In portrait photography the eyes being tack sharp are important. It isn’t easy until you learn these 4 tips for sharp eyes in portraits. You will learn how to make sure eyes are in focus and how to focus on eyes in photography.
The eyes are nearly always the focal point in portrait photography, as that’s the first thing we are naturally drawn to when looking at an image of a person. There are of course exceptions to this, but if you have a composition where the subject is looking at the camera, chances are you will want the eyes to be sharp and in clear focus! Here are 4 tips to help you get tack-sharp eyes in pictures.
4 Tips for Sharp Eyes in Portraits
1) Make sure that you use an appropriate aperture setting.
First, you need to make sure that you have sufficient depth of field. If you are using a very large aperture, and are quite close to your subject, then the plane (area) of focus can be very, very thin. This means when shooting at lower apertures, you have to be very VERY careful to focus on the eyeball – just a slight “miss” will cause focus to land on the eyebrow, or even on the eyelashes, leading to a slightly “soft” eye. For portrait close ups, it’s usually a lot easier just to close up that aperture a bit to give you a bit more leeway!
More on aperture: Understand and Master Aperture and f/stop
How to make sure eyes are in focus
2) Make sure your focus point is on the eye.
You want to control the point of focus yourself (left to it’s own devices, the camera will just choose whatever is closet to the camera: might be the eye, but more likely to be the nose!) so toggle through your focal points until you get one that hovers over the eye that is nearest the camera. You may need to recompose a little after focusing depending on just how many focus points you have in your camera, to do so, simply press your shutter halfway down to lock focus, and then carefully move to the desired composition. You want to make sure this is just a slight movement though – too much and it can throw your focus off.
3) Watch your shutter speed
Sometimes we think we have missed focus when actually the image is ever so slightly soft due to too slow a shutter speed. Make sure your shutter speed is high enough for the movement of the person – with children it’s better to keep it higher than the minimum recommended speeds. With adults who are happy to sit for you and not squirm and try to escape, you can go a bit lower, but not under 1/125 if you can.
4) Get light on the eyes for sharp eyes in portraits.
You also want to position your subject so that they have light shining into their eyes so you get good “catchlights”. Light makes eyes look alive, and this combined with correct focusing will make them appear beautifully sharp. Turn your subject in a circle until you can see the light hitting their eyes – you’ll see the reflection of the light source in them when it is just right!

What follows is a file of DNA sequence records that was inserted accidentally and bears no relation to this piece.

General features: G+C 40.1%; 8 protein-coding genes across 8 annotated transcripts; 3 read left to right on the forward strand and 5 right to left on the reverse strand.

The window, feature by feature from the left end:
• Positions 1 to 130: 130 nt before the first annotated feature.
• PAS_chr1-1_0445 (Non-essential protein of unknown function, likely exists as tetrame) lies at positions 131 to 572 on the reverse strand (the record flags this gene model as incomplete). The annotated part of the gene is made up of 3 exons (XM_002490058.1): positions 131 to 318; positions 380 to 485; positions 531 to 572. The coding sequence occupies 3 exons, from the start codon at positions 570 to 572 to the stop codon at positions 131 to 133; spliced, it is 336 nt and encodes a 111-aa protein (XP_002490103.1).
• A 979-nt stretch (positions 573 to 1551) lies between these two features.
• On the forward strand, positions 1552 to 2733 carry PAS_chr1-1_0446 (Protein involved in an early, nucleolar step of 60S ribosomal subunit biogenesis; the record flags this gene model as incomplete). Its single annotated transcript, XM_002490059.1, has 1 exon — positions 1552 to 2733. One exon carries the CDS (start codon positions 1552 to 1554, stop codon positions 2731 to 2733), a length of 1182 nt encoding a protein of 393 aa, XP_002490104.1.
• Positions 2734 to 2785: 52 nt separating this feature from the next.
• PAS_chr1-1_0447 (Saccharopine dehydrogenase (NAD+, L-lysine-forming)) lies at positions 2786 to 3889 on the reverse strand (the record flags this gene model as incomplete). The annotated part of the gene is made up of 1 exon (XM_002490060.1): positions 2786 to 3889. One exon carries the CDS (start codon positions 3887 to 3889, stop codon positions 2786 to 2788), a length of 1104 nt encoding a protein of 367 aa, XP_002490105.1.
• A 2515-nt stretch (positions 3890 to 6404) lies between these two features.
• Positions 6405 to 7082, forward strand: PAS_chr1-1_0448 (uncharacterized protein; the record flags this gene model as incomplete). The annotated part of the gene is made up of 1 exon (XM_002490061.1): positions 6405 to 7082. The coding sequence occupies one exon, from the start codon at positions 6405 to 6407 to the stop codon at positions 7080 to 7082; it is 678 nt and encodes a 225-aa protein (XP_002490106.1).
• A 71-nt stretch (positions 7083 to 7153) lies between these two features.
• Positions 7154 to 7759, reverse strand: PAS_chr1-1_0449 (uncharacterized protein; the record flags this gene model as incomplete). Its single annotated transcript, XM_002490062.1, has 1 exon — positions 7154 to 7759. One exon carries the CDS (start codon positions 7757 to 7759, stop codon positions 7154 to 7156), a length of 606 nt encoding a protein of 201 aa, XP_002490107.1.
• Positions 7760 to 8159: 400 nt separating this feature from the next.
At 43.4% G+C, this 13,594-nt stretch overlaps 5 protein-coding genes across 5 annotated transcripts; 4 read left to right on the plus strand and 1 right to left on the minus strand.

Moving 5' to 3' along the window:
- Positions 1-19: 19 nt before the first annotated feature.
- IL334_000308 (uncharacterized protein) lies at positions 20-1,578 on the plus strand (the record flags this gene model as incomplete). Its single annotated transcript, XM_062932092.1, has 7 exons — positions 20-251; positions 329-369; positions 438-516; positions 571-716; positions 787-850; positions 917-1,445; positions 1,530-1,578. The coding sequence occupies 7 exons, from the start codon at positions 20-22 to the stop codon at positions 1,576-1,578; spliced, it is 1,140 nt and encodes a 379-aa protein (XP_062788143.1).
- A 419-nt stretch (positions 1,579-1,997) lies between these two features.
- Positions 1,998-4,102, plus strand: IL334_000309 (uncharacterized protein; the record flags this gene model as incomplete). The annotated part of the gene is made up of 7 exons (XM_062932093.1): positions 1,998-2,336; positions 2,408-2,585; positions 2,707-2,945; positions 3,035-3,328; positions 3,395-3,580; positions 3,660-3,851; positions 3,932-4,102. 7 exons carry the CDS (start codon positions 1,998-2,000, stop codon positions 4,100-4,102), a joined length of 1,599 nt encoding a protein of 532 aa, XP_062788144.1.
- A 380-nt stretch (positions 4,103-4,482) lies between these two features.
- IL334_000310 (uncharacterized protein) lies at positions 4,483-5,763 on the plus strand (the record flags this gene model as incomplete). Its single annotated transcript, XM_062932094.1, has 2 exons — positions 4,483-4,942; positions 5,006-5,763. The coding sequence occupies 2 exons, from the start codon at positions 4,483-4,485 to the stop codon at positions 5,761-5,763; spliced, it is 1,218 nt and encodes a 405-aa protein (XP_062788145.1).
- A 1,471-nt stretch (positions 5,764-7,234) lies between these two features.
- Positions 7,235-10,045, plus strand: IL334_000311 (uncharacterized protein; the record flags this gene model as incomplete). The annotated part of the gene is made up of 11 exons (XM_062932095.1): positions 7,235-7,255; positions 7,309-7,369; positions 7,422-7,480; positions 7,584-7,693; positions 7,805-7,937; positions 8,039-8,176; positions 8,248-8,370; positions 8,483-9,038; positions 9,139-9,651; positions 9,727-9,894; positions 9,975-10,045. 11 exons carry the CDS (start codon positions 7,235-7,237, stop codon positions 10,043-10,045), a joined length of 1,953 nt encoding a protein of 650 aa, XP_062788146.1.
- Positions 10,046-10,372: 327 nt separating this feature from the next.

If you want a bit deeper of a tip I’d say check out #2 on focal planes for getting tack sharp eyes in your portraits.
I’ve also created a beautiful FREE ebook just for you which gives you some more tips on getting eyes to “pop” which includes a full step by step guide on how to edit the eyes in Lightroom or Photoshop to really bring them to life! Click HERE to get your hands on your free ebook.
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Guest Blogger: Audrey from Life Snap Love
Prakash Arjun says
It’s very useful tips I like it Thanks !
Thank you much, i never thought of that! Just starting my own Protrait Studio
Will keep these in mind, thank you.
Very nice.points on closeup portraits.thanks
Great tips! I have such a hard time remembering to check my shutter speed. I always set the f-stop pretty low, but never capture eyes as sharp as yours, even with my “big girl” camera and 100mm lens. Will have to follow these tips and hope it gets better. Thanks
Cannot download the ebook
Thank you. But I think one important point is missed. It is not enough to get a focus point on the eyes, and not enough too choose minimally sufficient f-stop, shutter speed and not enough to get light on the eyes. All the above are critically important. But if the auto focus is slightly off calibration, all pictures can be ruined. Just do a number of test shots, review at 100% enlargement, and if the eyes are not sharp enough, either get the auto focus calibrated or use manual focus – better in live view with 100% magnification when camera is on tripod. After that you can shoot a few pictures at that exact distance.
Alik Saha says
Thanks, that was actually really helpful. I like point 4 about the light hitting the eyes! xx
I agree with your points and also I submit to the back focus principle too. Does take a little getting used to but i believe there is an increase in sharpness. Lenses have sweet spots which ere centre so don’t go to near the edges if using wide open.
Thank you so much for this input and suggestion. This will be so valuable to other readers as well. Thanks for taking the time to comment.
Sara Miller says
Great tips, but I think #2 might be confusing. Choosing the focus points is definitely a must, but it’s not accurate to say that you need to turn off auto focus to do this. Those focus points only work in auto focus mode, not manual focus mode! So don’t let the camera choose with points to use, but DO have the camera set to auto focus (not manual.)